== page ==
North Carolina is currently experiencing an increase in both flu cases and RSV cases in the last several weeks, according to the N.C. Department of Health and Human Services' dashboard. COVID cases involving an emergency department visit have decreased in recent weeks.
Dr. Susan Kansagra, the NCDHHS assistant secretary for public health, said at this time of year, respiratory illness cases often rise because the weather is getting colder and people are spending more time indoors. She also said the NCDHHS is keeping a close eye on metrics and emergency department visits to ensure North Carolina has the capacity to handle the winter increase.
“The most important thing to remember is we have tools to manage these respiratory viral illnesses and to decrease the risk of severe disease and hospitalizations,” Kansagra said. "The number one tool that we have are vaccines, and this is the first season that we actually have vaccines available for all three of these viruses.”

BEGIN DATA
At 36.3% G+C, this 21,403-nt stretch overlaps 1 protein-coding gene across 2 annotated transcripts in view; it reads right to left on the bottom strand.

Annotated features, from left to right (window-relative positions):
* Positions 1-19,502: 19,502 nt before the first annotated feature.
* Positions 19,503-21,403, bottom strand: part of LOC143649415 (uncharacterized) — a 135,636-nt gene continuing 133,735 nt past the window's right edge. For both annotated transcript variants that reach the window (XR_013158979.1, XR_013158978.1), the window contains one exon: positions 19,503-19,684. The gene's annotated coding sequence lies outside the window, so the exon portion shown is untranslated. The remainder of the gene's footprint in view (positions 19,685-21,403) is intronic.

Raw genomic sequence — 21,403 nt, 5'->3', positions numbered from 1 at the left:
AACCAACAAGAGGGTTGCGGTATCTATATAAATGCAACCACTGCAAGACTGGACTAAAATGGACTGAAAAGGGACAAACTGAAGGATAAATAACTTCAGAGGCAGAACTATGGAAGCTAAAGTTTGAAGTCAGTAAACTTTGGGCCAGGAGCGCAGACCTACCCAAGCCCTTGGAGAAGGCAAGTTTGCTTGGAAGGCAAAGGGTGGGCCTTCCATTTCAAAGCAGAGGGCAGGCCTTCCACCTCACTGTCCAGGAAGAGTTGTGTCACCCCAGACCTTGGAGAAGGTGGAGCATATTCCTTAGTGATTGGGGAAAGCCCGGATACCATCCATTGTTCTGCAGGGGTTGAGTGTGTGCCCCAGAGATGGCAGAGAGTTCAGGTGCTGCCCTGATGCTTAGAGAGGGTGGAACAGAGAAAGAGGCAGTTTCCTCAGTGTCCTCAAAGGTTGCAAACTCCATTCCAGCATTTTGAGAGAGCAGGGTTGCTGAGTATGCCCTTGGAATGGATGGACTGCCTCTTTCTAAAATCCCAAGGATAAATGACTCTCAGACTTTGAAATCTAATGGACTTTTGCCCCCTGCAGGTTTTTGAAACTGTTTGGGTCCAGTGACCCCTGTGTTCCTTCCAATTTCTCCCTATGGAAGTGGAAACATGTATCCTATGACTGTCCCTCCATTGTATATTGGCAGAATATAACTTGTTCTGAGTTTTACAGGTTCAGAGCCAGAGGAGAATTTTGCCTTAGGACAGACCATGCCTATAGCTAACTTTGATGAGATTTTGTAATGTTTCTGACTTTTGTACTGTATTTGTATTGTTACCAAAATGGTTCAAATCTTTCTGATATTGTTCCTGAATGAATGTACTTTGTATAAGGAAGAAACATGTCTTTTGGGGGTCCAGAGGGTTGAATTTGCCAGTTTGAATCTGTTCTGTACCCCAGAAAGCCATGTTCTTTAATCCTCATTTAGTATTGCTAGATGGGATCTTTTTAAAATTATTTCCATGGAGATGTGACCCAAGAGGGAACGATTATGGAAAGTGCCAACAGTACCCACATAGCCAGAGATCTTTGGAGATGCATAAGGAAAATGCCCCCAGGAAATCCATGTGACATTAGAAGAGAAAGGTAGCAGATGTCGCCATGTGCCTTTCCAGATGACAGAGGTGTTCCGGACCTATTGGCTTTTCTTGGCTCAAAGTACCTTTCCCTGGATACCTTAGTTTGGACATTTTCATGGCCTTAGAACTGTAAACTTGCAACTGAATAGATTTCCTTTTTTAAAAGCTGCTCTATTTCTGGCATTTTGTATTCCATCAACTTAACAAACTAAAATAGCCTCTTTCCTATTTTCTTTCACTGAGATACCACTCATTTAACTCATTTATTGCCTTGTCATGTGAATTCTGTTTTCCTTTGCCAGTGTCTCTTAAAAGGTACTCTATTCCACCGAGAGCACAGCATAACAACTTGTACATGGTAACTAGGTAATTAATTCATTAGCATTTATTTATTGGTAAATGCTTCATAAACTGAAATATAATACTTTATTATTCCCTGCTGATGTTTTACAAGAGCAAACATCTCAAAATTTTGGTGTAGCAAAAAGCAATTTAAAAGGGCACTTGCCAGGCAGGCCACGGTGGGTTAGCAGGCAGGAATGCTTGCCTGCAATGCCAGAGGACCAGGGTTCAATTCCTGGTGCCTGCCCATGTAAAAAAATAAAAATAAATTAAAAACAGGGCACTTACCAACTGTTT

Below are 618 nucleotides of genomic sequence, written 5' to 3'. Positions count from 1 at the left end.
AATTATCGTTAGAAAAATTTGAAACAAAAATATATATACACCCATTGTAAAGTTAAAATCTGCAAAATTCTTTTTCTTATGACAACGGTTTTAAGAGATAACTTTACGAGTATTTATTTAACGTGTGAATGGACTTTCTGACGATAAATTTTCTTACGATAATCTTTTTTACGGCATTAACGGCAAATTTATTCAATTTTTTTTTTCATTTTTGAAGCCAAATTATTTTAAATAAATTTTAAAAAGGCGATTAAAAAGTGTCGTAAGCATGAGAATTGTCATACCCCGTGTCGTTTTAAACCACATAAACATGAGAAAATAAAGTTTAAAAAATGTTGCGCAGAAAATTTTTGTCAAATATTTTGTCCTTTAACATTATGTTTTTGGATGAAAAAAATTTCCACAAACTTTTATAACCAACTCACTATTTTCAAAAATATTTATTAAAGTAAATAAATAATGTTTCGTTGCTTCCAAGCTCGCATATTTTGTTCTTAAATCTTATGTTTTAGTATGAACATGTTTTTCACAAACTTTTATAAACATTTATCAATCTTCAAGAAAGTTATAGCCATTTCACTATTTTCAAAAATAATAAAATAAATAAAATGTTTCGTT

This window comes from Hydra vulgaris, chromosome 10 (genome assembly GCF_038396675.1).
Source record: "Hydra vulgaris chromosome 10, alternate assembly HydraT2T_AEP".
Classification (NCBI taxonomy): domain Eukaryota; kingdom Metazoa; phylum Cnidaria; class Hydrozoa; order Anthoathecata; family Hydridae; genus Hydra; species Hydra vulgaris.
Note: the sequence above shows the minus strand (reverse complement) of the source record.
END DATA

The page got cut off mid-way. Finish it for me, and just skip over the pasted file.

She also said community members should stay home if they are sick to help protect themselves and prevent the spread of illnesses.
“If you test positive for COVID or flu, remember that there is treatment that's available, particularly if you're at higher risk, and so you can get treatment medications that help lower the risk of severe disease,” Kansagra said.
The NCDHHS has a number of resources to learn about vaccines and treatments for respiratory illnesses, including locations to get vaccines and tests and information about accessing telehealth services.
Dr. Nicholas Turner, an internal medicine and infectious diseases assistant professor at Duke, said he thinks most of the cases we are currently seeing are not the flu — because the flu spike is typically in November or December.
“We've seen a handful of flu cases so far, but I do not think we're at our peak for those at all yet,” he said. “We have also seen a handful of RSV cases so far and so it's clearly starting to circulate. But similarly, it's usually a bit later in winter where we really hit the peak for that.”
He said being indoors more affects these increases, but there could also be seasonal changes to our immune systems.